Jones would rehearse mass suicide in order to test his subjects’ loyalty. This presumably came in useful following the chain of events that started on November 14, 1978. On this day US Congressman Leo Ryan arrived in Guyana with a group of newsmen and relatives of Jonestown residents to conduct an unofficial investigation of alleged abuses of Temple members. Four days later, as Ryan’s party and 14 defectors prepared to leave from a nearby airstrip, Jones ordered the group assassinated. Ryan and four others were killed but when Jones learnt that others had escaped and would likely bring in Guyanese authorities, he commanded his followers to drink cyanide adulterated punch; Jones himself died of a gunshot wound in the head. Guyanese troops reached Jonestown the next day, and the Jonestown death toll was eventually placed at 913 (including 276 children).

Jones was clearly disturbed, but for my money rather than schizophrenia, I favour Jones suffering a schizotypal personality disorder, which is classed under F20-29 Schizophrenia, schizotypal and other delusional disorders in ICD-10. It seems unlikely to me that Jones would have been able to achieve the foundation of a church and ultimately that of a substantial settlement if he had been severely affected by schizophrenia, whereas People with schizotypal disorder whilst not have a full blown schizophrenia type picture can display odd beliefs, unusual perceptual experiences, suspiciousness and paranoid ideation. Under stress this can deteriorate into psychosis, which, with the tragic end of Jonestown would fit the picture.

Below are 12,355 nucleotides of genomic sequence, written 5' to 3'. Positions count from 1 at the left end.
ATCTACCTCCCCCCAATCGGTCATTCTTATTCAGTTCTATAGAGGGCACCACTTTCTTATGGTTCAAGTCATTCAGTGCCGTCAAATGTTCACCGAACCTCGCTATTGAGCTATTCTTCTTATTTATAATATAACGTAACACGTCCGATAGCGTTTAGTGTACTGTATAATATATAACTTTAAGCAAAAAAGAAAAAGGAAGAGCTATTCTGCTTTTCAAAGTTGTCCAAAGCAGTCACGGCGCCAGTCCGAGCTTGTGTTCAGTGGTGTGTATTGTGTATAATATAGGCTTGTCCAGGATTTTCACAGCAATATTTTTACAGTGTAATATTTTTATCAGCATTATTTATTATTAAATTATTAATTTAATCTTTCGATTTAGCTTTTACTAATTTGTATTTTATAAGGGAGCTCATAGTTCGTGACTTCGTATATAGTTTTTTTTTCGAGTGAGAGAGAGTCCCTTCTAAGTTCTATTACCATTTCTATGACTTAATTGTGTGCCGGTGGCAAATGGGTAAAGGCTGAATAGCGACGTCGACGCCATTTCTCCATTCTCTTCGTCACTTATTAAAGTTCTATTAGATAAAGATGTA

Another interesting question is why nearly a thousand of Jones’s followers apparently allowed themselves to become part of a massive suicide pact. The Jonestown film suggests that there was a great deal of coercion involved in this, but by settling in Jonestown its inhabitants were self selected to be susceptible to Jones’s will and people whose utopia has just collapsed might be a desperate bunch. Jonestown’s inhabitants had been living in an atmosphere of paranoia the veracity of which appeared to be aptly illustrated by the visit of Congressman Ryan. Their worries, channelled through a disturbed but charismatic man, were ultimately fateful.

The Brian Jonestown Massacre – The Ballad of Jim Jones

PBS documentary website

A rather disturbing tape recording made as the Jonestown inhabitants debated whether to commit suicide

Jim Jones biography

Rt Rev. Tom Butler said something sensible about this on Radio 4 thought for the day 18 November 2008

***

*The day I started to write this post.

** These are the own two paragraphs on the subject, which leads to the suspicion that they didn’t give the matter in depth consideration.

One Response to “Jonestown Massacre”

  1. Ron Peponis says:

    I met Jones in San Francisco in the 70′s at his temple – he was just an asshole that rounded up homless people off the streets for their welfare checks. The city thought he was doing them a favour – some favour. Don’t know about the coffee – we haven’t met.